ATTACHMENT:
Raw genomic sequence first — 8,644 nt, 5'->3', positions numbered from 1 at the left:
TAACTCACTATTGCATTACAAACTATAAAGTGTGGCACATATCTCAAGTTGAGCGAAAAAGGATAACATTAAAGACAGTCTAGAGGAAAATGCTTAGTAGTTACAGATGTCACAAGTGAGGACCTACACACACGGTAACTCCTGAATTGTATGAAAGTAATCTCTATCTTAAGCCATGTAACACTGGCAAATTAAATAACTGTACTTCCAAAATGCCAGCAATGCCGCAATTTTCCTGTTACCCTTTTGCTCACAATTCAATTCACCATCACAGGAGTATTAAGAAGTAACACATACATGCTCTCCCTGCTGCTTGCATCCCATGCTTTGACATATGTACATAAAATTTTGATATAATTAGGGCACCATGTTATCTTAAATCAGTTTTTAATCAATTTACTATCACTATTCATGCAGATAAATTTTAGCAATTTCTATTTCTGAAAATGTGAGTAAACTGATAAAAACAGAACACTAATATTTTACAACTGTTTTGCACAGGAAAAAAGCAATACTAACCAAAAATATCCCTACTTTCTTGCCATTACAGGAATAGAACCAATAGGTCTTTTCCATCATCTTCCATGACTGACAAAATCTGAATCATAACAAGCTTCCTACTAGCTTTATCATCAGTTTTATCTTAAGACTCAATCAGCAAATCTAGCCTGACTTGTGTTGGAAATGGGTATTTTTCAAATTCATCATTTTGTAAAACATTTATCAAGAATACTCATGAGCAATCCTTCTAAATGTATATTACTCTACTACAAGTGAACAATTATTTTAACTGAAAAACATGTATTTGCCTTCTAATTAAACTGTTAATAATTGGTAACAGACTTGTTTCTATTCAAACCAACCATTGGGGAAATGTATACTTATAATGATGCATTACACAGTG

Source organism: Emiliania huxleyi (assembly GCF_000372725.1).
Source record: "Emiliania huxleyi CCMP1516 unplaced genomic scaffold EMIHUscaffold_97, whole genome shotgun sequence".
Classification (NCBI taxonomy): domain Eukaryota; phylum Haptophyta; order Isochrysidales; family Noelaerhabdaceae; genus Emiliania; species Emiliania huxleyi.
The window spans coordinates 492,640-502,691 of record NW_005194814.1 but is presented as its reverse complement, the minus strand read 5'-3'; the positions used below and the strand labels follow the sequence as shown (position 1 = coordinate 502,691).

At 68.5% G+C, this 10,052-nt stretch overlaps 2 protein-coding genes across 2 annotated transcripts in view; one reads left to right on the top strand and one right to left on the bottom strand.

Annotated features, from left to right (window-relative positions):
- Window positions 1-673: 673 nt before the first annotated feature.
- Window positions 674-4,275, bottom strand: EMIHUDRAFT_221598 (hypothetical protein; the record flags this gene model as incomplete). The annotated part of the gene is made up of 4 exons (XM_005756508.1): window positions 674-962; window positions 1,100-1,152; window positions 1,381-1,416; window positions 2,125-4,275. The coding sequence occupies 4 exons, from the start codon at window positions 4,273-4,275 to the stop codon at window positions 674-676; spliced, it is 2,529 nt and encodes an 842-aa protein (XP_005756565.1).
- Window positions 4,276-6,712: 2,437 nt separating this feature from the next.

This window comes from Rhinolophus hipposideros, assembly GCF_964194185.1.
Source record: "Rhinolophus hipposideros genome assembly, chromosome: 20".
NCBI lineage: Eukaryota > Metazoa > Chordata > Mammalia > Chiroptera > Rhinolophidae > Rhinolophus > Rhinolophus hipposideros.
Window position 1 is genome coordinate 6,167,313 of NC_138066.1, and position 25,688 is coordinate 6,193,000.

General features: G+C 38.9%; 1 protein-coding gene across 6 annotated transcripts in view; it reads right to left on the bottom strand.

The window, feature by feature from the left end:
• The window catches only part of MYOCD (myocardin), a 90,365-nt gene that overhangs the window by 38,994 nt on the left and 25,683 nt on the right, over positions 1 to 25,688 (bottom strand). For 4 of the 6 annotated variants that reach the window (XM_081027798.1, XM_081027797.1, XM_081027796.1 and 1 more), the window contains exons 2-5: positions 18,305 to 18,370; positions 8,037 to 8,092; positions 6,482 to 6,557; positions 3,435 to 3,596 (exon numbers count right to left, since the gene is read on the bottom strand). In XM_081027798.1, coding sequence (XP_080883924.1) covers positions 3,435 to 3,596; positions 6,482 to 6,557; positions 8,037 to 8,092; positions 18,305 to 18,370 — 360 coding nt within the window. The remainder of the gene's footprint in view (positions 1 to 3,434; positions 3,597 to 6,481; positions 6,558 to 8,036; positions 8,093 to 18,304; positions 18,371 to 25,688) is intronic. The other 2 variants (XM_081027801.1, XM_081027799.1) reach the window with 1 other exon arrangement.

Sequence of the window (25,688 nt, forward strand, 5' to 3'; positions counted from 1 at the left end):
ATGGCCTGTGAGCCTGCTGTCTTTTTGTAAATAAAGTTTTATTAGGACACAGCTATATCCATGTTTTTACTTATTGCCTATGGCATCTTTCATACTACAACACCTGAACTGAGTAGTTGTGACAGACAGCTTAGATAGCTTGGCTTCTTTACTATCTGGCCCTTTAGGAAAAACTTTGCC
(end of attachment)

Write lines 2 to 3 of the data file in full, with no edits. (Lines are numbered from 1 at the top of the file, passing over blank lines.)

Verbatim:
TAACTCACTATTGCATTACAAACTATAAAGTGTGGCACATATCTCAAGTTGAGCGAAAAAGGATAACATTAAAGACAGTCTAGAGGAAAATGCTTAGTAGTTACAGATGTCACAAGTGAGGACCTACACACACGGTAACTCCTGAATTGTATGAAAGTAATCTCTATCTTAAGCCATGTAACACTGGCAAATTAAATAACTGTACTTCCAAAATGCCAGCAATGCCGCAATTTTCCTGTTACCCTTTTGCTCACAATTCAATTCACCATCACAGGAGTATTAAGAAGTAACACATACATGCTCTCCCTGCTGCTTGCATCCCATGCTTTGACATATGTACATAAAATTTTGATATAATTAGGGCACCATGTTATCTTAAATCAGTTTTTAATCAATTTACTATCACTATTCATGCAGATAAATTTTAGCAATTTCTATTTCTGAAAATGTGAGTAAACTGATAAAAACAGAACACTAATATTTTACAACTGTTTTGCACAGGAAAAAAGCAATACTAACCAAAAATATCCCTACTTTCTTGCCATTACAGGAATAGAACCAATAGGTCTTTTCCATCATCTTCCATGACTGACAAAATCTGAATCATAACAAGCTTCCTACTAGCTTTATCATCAGTTTTATCTTAAGACTCAATCAGCAAATCTAGCCTGACTTGTGTTGGAAATGGGTATTTTTCAAATTCATCATTTTGTAAAACATTTATCAAGAATACTCATGAGCAATCCTTCTAAATGTATATTACTCTACTACAAGTGAACAATTATTTTAACTGAAAAACATGTATTTGCCTTCTAATTAAACTGTTAATAATTGGTAACAGACTTGTTTCTATTCAAACCAACCATTGGGGAAATGTATACTTATAATGATGCATTACACAGTG

Source organism: Emiliania huxleyi (assembly GCF_000372725.1).